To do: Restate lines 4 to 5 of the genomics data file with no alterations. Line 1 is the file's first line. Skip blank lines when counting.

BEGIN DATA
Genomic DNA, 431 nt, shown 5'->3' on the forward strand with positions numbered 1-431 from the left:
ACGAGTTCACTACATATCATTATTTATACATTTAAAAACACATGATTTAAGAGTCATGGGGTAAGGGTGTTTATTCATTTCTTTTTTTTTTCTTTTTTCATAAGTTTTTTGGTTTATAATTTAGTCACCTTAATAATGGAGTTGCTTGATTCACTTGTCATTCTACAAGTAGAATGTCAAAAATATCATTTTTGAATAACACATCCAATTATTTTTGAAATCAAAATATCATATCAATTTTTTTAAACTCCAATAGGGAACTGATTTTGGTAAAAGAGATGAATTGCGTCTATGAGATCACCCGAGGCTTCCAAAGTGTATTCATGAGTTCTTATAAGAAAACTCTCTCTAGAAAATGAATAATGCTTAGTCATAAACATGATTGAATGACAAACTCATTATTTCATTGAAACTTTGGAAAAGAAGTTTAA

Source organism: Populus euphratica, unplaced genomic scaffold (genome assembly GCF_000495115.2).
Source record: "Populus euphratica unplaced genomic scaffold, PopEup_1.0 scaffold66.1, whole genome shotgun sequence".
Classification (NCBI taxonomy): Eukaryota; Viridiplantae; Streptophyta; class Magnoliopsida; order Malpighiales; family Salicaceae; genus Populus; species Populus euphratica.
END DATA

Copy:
Source record: "Populus euphratica unplaced genomic scaffold, PopEup_1.0 scaffold66.1, whole genome shotgun sequence".
Classification (NCBI taxonomy): Eukaryota; Viridiplantae; Streptophyta; class Magnoliopsida; order Malpighiales; family Salicaceae; genus Populus; species Populus euphratica.